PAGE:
Battling drug addiction on and off since she was 18, Grovetown resident Tracy Renew has been involved in many rehab programs over the past two decades.
The 35-year-old mother of three was searching for a program that would teach her why she did the things she did, not just how to remove herself from temptations.
“Even if you avoid the people, places and things, you still have confusion about why,” she said.
Through a new recovery program called Recovery, Education, Support and Training, Renew said, she finally understands what the addiction stems from.
Started by 25-year veteran rehabilitation counselor Rick Sholette, the program is built out of what he thought was missing from other programs: a deeper understanding of why people turn to addiction.
“None of us are raised in perfect families,” he said. “We all have relationship issues. Sometimes those issues cause a downward spiral into addiction.”
According to the 2010 National Survey on Drug Use and Health, more than 20 percent of people ages 18-25 use illicit drugs. Those ages 12-17 were at 10.1 percent, and people 26 or older were at 6.6 percent.
Among young adults, the rates were 18.5 percent for marijuana, 5.9 percent for nonmedical use of psychotherapeutic drugs, 2 percent for hallucinogens and 1.5 percent for cocaine.
For years, Sholette watched as many people he counseled relapsed. He decided part of the problem was a lack of education and skill building.
“My thought was, if they knew where all this comes from, how much better would they do?” he said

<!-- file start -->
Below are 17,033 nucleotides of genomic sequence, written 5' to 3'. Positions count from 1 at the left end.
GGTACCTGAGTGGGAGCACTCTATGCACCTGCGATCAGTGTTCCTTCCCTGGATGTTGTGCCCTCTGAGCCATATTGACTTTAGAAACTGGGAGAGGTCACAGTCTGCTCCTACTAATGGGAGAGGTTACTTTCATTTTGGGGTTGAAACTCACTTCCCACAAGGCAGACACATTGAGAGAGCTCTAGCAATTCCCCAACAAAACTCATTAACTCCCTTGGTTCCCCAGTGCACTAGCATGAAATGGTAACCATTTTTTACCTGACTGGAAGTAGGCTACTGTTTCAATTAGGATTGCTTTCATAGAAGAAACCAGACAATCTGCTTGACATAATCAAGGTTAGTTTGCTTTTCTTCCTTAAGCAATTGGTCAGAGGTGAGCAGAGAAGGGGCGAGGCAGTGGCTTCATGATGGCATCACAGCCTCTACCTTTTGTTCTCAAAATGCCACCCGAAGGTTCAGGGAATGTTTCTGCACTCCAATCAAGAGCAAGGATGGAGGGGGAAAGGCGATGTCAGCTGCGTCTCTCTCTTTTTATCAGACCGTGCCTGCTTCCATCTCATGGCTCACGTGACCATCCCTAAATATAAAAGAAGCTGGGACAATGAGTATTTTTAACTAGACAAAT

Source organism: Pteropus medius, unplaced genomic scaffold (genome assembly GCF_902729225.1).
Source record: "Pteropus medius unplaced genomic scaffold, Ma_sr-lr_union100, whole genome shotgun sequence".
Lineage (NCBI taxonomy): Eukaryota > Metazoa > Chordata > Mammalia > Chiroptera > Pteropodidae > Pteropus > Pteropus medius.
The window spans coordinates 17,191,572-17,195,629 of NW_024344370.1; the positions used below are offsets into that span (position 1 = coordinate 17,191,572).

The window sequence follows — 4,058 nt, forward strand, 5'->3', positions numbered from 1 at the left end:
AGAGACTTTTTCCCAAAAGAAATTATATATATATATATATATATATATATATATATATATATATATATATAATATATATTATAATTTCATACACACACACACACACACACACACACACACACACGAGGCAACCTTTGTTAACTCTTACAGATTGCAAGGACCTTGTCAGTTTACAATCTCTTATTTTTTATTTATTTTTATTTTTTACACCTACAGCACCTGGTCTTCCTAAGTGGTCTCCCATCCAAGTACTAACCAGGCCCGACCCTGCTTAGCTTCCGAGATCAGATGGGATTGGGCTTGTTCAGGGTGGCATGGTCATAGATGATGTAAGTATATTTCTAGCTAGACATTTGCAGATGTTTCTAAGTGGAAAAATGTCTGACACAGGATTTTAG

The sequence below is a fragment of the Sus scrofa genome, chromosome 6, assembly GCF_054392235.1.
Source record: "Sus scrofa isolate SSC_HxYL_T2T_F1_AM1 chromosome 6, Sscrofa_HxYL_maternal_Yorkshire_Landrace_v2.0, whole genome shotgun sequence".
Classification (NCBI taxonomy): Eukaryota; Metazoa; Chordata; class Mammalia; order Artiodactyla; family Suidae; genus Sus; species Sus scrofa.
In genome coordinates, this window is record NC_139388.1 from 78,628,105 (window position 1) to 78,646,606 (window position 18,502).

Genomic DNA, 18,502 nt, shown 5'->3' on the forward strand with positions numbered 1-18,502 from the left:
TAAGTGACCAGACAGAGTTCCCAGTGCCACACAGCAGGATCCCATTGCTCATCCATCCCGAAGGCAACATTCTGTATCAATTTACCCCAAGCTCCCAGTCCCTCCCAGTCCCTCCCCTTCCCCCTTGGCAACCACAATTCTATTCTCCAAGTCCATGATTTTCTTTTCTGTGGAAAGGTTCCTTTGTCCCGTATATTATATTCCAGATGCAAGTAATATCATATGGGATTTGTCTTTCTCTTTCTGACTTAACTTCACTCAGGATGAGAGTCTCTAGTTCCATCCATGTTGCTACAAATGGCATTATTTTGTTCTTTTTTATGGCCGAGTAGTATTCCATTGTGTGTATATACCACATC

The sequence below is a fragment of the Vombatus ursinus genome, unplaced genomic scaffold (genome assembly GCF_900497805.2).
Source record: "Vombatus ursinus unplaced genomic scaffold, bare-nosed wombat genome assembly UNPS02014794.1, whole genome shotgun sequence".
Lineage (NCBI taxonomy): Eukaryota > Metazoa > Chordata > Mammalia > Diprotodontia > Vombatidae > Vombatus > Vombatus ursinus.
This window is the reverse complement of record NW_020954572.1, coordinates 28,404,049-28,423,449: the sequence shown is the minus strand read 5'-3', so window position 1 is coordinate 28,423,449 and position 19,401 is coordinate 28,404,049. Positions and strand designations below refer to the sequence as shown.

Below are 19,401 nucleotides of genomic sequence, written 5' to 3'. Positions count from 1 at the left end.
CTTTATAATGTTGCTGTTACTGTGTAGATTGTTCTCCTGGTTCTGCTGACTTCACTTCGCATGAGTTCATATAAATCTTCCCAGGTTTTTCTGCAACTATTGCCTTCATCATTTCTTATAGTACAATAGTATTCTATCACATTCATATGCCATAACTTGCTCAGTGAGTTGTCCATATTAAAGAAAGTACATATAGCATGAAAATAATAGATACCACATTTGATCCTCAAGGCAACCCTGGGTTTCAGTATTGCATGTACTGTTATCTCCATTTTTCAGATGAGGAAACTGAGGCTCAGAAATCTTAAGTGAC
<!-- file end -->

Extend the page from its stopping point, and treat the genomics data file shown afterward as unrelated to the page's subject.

For Chris Newman, the program offered a piece he felt was missing from other programs: a focus on faith.
Although the program is only in the sixth of 20 weeks, Renew and Newman said they have learned skills they believe will help them permanently recover.
“I feel a lot stronger,” Renew said. “It feels really good to finally understand why I do the things I do. Relief. It really feels like relief.”
Newman said one homework assignment in particular stood out. To build self-esteem, Sholette had his students write down 25 reasons why they like themselves over the course of a day.
“I found myself searching for good things to do for people,” Newman said. “It really makes you feel good and understand why we’re here.”
A large part of the program that stuck with Renew was the idea of addiction as something you pass on. She said that by learning to recognize her core issues she will be better at spotting them in her kids and will learn how to not pass them on.
“I am here to help fix me because I love my children,” she said. “I like me so much better today than last month.”